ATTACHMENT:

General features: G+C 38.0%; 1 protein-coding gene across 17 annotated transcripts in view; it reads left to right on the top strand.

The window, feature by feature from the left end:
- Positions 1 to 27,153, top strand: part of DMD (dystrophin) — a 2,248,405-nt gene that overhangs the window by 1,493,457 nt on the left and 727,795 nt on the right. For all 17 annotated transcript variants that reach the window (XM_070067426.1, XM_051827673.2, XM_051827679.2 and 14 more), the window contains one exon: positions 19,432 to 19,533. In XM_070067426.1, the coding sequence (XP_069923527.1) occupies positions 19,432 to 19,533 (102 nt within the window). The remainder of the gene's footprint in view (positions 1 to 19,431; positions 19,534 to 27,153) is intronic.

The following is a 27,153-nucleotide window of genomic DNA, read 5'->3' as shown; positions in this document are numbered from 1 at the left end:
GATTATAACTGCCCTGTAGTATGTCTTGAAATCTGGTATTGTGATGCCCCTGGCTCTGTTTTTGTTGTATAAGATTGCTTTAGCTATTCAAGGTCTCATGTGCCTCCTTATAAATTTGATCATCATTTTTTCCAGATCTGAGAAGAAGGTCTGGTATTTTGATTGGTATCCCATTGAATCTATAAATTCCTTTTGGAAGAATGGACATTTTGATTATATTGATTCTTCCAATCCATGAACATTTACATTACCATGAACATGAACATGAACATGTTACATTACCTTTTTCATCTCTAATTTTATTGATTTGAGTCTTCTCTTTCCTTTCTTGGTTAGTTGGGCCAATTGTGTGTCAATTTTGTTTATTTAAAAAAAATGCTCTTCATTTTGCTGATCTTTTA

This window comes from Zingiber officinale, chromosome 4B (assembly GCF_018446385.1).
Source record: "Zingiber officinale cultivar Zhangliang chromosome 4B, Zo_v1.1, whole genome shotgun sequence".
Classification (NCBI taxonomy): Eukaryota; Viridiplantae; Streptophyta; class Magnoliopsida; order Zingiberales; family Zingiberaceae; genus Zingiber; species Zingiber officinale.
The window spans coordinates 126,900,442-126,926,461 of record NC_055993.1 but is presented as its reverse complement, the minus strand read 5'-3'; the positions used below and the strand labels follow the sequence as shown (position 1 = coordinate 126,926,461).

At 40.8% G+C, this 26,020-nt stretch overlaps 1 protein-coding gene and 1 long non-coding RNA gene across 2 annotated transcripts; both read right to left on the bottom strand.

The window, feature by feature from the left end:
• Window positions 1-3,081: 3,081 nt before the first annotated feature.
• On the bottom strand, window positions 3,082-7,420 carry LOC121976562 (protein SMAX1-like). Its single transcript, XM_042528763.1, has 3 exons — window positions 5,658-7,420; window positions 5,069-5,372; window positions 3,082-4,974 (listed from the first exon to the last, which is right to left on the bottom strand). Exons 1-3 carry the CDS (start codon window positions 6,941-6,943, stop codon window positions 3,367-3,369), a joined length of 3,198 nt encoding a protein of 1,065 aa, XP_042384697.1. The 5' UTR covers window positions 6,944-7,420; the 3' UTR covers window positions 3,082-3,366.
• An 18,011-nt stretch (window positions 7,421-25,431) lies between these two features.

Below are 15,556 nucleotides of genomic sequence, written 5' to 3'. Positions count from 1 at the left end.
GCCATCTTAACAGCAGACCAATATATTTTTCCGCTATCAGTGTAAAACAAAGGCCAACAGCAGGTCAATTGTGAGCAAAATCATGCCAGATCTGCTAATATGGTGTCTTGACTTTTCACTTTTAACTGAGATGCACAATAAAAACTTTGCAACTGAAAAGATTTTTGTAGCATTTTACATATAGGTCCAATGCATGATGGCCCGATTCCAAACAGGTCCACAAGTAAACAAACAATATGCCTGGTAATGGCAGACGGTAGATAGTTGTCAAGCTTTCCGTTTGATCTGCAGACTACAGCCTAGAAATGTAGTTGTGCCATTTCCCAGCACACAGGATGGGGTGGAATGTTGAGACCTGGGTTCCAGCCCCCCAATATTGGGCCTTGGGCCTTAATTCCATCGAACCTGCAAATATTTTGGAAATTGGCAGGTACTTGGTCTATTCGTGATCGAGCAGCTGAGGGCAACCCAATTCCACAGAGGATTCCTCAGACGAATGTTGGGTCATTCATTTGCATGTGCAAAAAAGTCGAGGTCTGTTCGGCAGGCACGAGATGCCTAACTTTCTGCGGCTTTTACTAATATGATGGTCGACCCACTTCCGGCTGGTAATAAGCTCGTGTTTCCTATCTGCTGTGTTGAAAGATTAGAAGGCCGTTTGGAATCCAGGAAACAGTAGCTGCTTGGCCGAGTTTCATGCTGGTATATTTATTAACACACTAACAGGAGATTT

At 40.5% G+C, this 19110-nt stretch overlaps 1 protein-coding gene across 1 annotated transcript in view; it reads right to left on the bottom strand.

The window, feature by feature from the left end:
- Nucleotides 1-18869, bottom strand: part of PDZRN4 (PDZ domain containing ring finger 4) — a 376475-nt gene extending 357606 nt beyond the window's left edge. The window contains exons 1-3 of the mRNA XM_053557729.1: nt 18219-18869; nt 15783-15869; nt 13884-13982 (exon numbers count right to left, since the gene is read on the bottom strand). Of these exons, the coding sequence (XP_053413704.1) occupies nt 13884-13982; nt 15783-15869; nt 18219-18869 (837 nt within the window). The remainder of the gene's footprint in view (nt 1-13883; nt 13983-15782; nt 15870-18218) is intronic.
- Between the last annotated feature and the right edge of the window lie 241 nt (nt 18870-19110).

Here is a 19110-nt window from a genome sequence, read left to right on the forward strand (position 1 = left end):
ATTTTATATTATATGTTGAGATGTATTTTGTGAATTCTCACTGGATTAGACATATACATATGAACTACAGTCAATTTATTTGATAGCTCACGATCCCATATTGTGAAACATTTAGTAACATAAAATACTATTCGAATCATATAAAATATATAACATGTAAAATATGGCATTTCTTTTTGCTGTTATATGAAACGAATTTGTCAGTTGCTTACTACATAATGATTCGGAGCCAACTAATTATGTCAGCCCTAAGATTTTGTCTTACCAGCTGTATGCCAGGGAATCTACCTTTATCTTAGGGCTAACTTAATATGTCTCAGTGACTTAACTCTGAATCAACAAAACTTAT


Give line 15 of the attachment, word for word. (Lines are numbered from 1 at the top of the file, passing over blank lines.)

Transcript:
Below are 15,556 nucleotides of genomic sequence, written 5' to 3'. Positions count from 1 at the left end.